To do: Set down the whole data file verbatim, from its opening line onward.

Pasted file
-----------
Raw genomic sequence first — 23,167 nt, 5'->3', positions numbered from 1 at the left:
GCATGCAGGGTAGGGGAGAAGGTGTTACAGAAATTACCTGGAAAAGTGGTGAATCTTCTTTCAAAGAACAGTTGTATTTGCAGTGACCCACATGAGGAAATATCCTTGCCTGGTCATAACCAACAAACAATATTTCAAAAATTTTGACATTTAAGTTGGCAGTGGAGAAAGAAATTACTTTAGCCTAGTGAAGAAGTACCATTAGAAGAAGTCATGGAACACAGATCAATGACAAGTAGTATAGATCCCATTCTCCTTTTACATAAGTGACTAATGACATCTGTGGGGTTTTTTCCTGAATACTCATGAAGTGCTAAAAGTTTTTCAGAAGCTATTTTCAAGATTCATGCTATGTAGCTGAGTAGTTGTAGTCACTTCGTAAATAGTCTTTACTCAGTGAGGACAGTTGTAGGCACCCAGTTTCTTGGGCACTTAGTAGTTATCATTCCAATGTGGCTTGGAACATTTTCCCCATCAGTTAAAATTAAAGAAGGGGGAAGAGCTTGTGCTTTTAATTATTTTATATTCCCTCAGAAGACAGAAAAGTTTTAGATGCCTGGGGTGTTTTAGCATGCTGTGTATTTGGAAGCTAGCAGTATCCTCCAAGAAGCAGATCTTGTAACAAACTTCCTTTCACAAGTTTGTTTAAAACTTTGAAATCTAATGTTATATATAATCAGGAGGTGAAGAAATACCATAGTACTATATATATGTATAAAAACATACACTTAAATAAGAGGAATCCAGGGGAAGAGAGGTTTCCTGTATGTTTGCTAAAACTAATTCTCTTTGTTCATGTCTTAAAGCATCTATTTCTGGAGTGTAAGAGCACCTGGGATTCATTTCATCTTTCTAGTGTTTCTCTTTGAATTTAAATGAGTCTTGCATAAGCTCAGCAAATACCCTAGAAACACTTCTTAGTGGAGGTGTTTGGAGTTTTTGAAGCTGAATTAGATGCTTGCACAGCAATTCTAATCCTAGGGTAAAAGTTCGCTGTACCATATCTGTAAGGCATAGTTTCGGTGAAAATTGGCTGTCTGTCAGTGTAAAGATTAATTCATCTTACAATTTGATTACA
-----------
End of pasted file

Raw genomic sequence first — 23,167 nt, 5'->3', positions numbered from 1 at the left:
GCATGCAGGGTAGGGGAGAAGGTGTTACAGAAATTACCTGGAAAAGTGGTGAATCTTCTTTCAAAGAACAGTTGTATTTGCAGTGACCCACATGAGGAAATATCCTTGCCTGGTCATAACCAACAAACAATATTTCAAAAATTTTGACATTTAAGTTGGCAGTGGAGAAAGAAATTACTTTAGCCTAGTGAAGAAGTACCATTAGAAGAAGTCATGGAACACAGATCAATGACAAGTAGTATAGATCCCATTCTCCTTTTACATAAGTGACTAATGACATCTGTGGGGTTTTTTCCTGAATACTCATGAAGTGCTAAAAGTTTTTCAGAAGCTATTTTCAAGATTCATGCTATGTAGCTGAGTAGTTGTAGTCACTTCGTAAATAGTCTTTACTCAGTGAGGACAGTTGTAGGCACCCAGTTTCTTGGGCACTTAGTAGTTATCATTCCAATGTGGCTTGGAACATTTTCCCCATCAGTTAAAATTAAAGAAGGGGGAAGAGCTTGTGCTTTTAATTATTTTATATTCCCTCAGAAGACAGAAAAGTTTTAGATGCCTGGGGTGTTTTAGCATGCTGTGTATTTGGAAGCTAGCAGTATCCTCCAAGAAGCAGATCTTGTAACAAACTTCCTTTCACAAGTTTGTTTAAAACTTTGAAATCTAATGTTATATATAATCAGGAGGTGAAGAAATACCATAGTACTATATATATGTATAAAAACATACACTTAAATAAGAGGAATCCAGGGGAAGAGAGGTTTCCTGTATGTTTGCTAAAACTAATTCTCTTTGTTCATGTCTTAAAGCATCTATTTCTGGAGTGTAAGAGCACCTGGGATTCATTTCATCTTTCTAGTGTTTCTCTTTGAATTTAAATGAGTCTTGCATAAGCTCAGCAAATACCCTAGAAACACTTCTTAGTGGAGGTGTTTGGAGTTTTTGAAGCTGAATTAGATGCTTGCACAGCAATTCTAATCCTAGGGTAAAAGTTCGCTGTACCATATCTGTAAGGCATAGTTTCGGTGAAAATTGGCTGTCTGTCAGTGTAAAGATTAATTCATCTTACAATTTGATTACA